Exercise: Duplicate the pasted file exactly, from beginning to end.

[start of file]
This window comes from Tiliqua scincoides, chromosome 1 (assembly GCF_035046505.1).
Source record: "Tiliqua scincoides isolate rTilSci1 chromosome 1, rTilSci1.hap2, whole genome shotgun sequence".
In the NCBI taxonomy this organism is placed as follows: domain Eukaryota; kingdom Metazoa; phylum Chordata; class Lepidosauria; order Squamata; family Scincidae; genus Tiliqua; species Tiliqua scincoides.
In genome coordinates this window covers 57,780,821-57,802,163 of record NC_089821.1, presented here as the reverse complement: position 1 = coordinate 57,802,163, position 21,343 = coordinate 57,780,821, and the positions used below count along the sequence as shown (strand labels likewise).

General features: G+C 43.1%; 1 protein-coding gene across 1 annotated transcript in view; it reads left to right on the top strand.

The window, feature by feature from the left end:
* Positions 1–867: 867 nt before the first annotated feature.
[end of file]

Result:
This window comes from Tiliqua scincoides, chromosome 1 (assembly GCF_035046505.1).
Source record: "Tiliqua scincoides isolate rTilSci1 chromosome 1, rTilSci1.hap2, whole genome shotgun sequence".
In the NCBI taxonomy this organism is placed as follows: domain Eukaryota; kingdom Metazoa; phylum Chordata; class Lepidosauria; order Squamata; family Scincidae; genus Tiliqua; species Tiliqua scincoides.
In genome coordinates this window covers 57,780,821-57,802,163 of record NC_089821.1, presented here as the reverse complement: position 1 = coordinate 57,802,163, position 21,343 = coordinate 57,780,821, and the positions used below count along the sequence as shown (strand labels likewise).

General features: G+C 43.1%; 1 protein-coding gene across 1 annotated transcript in view; it reads left to right on the top strand.

The window, feature by feature from the left end:
* Positions 1–867: 867 nt before the first annotated feature.